Introducing our Deakin Food Charter

This week, 15-21 October, is National Nutrition Week, and also the Deakin Food Charter’s second birthday!

What is the Deakin Food Charter?

If you haven’t heard of the Food Charter, it’s a unique approach to designing the food we provide on campus. It aims to encourage healthier choices across a large, complex and varied population. It was designed and launched two years ago following feedback from students and staff. There are five pillars to guide the menus and experience in our campus cafes:

  1. healthy
  2. informed
  3. balanced
  4. easy and
  5. sustainable

Check out this short video to find out what the Food Charter aims to do.

Why was it introduced?

At Deakin, there’s lots of leading research in the public health and nutrition space. As a result, we know that unhealthy food environments can contribute to unhealthy diets and obesity. With this expertise there was an obvious appetite for the University to provide healthier options, as well as educate students and staff on their food choices. Ultimately, we needed to practice what we preached.

What has changed?

We have provided green, amber and red traffic light classification labels in cafes and vending machines to help inform decision-making around food choices. The classifications are based on the Victorian Government’s Healthy Choices guidelines, with green foods the healthiest option, amber foods okay to eat in moderation, and red foods consumed on rare occasions.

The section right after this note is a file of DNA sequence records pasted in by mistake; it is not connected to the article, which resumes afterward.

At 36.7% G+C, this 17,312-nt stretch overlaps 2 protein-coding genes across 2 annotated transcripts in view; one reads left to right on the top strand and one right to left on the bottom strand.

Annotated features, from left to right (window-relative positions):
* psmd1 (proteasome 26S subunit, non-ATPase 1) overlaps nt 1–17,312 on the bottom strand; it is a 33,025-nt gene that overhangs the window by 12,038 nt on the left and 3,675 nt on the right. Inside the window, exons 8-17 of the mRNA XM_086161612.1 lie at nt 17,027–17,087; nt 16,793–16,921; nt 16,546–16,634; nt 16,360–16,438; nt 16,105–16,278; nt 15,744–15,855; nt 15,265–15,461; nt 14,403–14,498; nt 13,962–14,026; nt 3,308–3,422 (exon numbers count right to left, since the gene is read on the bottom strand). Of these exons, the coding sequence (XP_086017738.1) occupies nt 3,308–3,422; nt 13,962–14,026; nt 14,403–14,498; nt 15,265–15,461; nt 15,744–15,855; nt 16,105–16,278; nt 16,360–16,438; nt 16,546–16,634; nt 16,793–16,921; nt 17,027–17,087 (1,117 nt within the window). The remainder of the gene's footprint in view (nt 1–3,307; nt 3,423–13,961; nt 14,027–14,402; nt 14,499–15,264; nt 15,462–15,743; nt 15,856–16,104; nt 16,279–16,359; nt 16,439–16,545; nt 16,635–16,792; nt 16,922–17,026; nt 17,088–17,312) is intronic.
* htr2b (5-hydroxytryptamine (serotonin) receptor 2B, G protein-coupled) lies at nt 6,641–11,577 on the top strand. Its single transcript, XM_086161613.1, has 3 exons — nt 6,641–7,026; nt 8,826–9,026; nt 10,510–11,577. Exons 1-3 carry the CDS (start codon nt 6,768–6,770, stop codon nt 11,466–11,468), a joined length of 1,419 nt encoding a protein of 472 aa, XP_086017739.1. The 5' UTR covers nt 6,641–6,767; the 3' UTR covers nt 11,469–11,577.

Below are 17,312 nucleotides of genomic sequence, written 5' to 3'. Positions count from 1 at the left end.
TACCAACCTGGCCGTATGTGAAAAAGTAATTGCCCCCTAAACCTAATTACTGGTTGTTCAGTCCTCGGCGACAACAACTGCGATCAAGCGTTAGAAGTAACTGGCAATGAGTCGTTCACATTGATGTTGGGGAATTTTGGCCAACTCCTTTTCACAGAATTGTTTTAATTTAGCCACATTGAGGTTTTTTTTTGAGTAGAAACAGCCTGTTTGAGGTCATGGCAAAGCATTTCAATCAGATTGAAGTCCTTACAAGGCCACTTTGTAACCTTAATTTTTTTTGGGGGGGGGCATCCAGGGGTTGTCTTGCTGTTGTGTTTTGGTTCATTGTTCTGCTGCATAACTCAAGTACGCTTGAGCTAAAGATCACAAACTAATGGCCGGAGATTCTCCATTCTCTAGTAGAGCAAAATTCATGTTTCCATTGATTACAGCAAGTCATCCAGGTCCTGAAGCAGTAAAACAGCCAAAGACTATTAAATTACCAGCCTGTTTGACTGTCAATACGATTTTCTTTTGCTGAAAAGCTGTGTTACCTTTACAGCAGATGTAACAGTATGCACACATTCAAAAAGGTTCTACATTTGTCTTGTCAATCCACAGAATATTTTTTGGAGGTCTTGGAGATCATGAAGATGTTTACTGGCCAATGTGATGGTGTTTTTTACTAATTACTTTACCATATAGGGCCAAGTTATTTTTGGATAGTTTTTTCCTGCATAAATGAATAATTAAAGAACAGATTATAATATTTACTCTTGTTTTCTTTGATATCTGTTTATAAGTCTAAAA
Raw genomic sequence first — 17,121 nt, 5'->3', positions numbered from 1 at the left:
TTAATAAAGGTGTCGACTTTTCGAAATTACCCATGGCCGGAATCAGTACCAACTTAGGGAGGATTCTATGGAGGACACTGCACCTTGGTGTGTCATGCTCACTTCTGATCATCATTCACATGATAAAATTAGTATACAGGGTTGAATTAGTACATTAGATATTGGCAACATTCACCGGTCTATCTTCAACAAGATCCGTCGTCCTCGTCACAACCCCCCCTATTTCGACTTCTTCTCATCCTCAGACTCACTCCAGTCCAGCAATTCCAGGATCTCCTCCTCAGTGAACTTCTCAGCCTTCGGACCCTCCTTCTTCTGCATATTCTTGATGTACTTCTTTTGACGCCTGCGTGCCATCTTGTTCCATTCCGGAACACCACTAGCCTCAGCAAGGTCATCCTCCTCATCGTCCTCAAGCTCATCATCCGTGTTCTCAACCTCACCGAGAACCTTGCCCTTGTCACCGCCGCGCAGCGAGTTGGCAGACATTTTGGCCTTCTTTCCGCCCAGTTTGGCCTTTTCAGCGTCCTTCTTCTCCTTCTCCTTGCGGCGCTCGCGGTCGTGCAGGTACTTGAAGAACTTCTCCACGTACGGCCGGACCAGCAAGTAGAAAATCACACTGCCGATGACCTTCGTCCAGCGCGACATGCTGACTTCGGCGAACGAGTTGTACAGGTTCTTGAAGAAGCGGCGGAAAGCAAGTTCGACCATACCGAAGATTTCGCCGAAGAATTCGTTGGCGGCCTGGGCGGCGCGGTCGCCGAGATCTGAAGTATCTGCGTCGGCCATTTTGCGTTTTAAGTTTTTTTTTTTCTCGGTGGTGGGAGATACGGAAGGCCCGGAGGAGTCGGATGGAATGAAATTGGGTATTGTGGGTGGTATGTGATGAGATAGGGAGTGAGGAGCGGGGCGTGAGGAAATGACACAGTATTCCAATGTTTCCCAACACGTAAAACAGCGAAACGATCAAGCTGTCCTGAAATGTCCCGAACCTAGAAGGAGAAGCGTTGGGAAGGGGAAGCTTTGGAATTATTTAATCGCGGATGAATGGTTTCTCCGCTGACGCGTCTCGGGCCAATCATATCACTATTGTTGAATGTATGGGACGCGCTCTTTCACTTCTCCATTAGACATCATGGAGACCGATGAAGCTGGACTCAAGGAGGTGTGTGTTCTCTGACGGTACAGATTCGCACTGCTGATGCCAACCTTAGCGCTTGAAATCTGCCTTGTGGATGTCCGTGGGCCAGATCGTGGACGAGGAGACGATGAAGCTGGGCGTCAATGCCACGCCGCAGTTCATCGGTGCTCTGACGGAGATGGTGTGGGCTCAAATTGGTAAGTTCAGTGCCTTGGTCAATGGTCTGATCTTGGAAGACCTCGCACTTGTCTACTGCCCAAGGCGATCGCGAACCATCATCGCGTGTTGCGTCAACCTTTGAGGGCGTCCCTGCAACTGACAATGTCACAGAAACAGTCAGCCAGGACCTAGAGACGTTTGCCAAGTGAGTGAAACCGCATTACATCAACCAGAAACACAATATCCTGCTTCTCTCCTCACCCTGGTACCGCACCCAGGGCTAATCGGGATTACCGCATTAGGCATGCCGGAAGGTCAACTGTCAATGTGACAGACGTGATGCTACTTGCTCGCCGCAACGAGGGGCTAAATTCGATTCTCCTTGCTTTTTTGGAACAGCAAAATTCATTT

Plus, in an exciting recent initiative, all campus vending machines now offer at least 50% green items and less than 20% red items. This is a huge step for Deakin University and in the first year it has resulted in a reduction of 1.3 tonnes of sugar consumed through beverages alone (despite sales increasing).

How was it implemented?

Something like this sounds simple but it’s not as easy to implement as it might seem; in fact, the project demonstrates how complex food environments can be. The move has come as a result of negotiating a new vending contract, designing and re-designing countless ‘planograms’ or product displays, determining the best locations to place vending machines, sourcing a wide and interesting range of food and beverage items, and analysing the nutritional content of every single one. And that’s just the planning phase!

What’s next?

There are other examples of positive changes – such as our kitchen composting scheme and food outlet recipe updates – but there’s still lots of work left to do to truly bring the Food Charter to life. It’s encouraging to see that Deakin and our food outlets have embraced the work and realised the benefits it can enable, and the Food Charter team can’t wait to keep improving the way we do food at Deakin.

Head to food charter to learn more.

To celebrate National Nutrition Week and the Food Charter’s birthday, The Common Waterfront, Mr Tod Waurn Ponds, Fusion, FooMoo and Food4Thought all have special offers in store.

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